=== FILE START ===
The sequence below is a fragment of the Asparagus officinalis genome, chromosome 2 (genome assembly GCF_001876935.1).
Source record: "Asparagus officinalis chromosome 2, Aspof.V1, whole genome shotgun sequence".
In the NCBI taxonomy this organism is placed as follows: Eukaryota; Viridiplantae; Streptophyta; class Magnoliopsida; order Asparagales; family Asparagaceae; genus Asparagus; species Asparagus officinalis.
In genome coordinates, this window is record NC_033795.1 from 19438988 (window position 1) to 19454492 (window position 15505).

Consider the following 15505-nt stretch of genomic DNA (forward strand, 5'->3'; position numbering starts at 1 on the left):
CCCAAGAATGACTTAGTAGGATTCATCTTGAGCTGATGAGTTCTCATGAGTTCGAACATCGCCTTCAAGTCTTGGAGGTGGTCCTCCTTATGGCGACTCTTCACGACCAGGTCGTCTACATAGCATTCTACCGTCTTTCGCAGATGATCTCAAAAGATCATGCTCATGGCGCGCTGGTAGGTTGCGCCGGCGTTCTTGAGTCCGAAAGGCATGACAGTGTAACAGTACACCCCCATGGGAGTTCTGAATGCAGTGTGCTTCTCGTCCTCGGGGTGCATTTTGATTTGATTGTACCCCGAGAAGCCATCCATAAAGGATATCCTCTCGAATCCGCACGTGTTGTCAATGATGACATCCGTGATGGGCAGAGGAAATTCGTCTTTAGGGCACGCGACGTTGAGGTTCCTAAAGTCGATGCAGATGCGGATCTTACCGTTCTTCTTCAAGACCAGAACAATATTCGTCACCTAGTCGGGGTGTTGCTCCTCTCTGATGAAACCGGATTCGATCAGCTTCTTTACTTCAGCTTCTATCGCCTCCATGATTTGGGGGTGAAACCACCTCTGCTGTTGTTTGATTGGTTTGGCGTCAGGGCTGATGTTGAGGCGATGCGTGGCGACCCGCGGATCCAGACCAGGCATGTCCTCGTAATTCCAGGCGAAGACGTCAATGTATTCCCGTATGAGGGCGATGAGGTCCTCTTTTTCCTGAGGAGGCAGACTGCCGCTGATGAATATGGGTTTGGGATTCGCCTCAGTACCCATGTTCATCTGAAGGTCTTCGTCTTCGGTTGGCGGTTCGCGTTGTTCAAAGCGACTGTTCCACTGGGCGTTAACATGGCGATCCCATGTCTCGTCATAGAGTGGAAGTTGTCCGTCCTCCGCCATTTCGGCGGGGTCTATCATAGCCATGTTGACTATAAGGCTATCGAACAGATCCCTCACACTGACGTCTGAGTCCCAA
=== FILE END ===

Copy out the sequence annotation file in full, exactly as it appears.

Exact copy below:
The sequence below is a fragment of the Asparagus officinalis genome, chromosome 2 (genome assembly GCF_001876935.1).
Source record: "Asparagus officinalis chromosome 2, Aspof.V1, whole genome shotgun sequence".
In the NCBI taxonomy this organism is placed as follows: Eukaryota; Viridiplantae; Streptophyta; class Magnoliopsida; order Asparagales; family Asparagaceae; genus Asparagus; species Asparagus officinalis.
In genome coordinates, this window is record NC_033795.1 from 19438988 (window position 1) to 19454492 (window position 15505).

Consider the following 15505-nt stretch of genomic DNA (forward strand, 5'->3'; position numbering starts at 1 on the left):
CCCAAGAATGACTTAGTAGGATTCATCTTGAGCTGATGAGTTCTCATGAGTTCGAACATCGCCTTCAAGTCTTGGAGGTGGTCCTCCTTATGGCGACTCTTCACGACCAGGTCGTCTACATAGCATTCTACCGTCTTTCGCAGATGATCTCAAAAGATCATGCTCATGGCGCGCTGGTAGGTTGCGCCGGCGTTCTTGAGTCCGAAAGGCATGACAGTGTAACAGTACACCCCCATGGGAGTTCTGAATGCAGTGTGCTTCTCGTCCTCGGGGTGCATTTTGATTTGATTGTACCCCGAGAAGCCATCCATAAAGGATATCCTCTCGAATCCGCACGTGTTGTCAATGATGACATCCGTGATGGGCAGAGGAAATTCGTCTTTAGGGCACGCGACGTTGAGGTTCCTAAAGTCGATGCAGATGCGGATCTTACCGTTCTTCTTCAAGACCAGAACAATATTCGTCACCTAGTCGGGGTGTTGCTCCTCTCTGATGAAACCGGATTCGATCAGCTTCTTTACTTCAGCTTCTATCGCCTCCATGATTTGGGGGTGAAACCACCTCTGCTGTTGTTTGATTGGTTTGGCGTCAGGGCTGATGTTGAGGCGATGCGTGGCGACCCGCGGATCCAGACCAGGCATGTCCTCGTAATTCCAGGCGAAGACGTCAATGTATTCCCGTATGAGGGCGATGAGGTCCTCTTTTTCCTGAGGAGGCAGACTGCCGCTGATGAATATGGGTTTGGGATTCGCCTCAGTACCCATGTTCATCTGAAGGTCTTCGTCTTCGGTTGGCGGTTCGCGTTGTTCAAAGCGACTGTTCCACTGGGCGTTAACATGGCGATCCCATGTCTCGTCATAGAGTGGAAGTTGTCCGTCCTCCGCCATTTCGGCGGGGTCTATCATAGCCATGTTGACTATAAGGCTATCGAACAGATCCCTCACACTGACGTCTGAGTCCCAA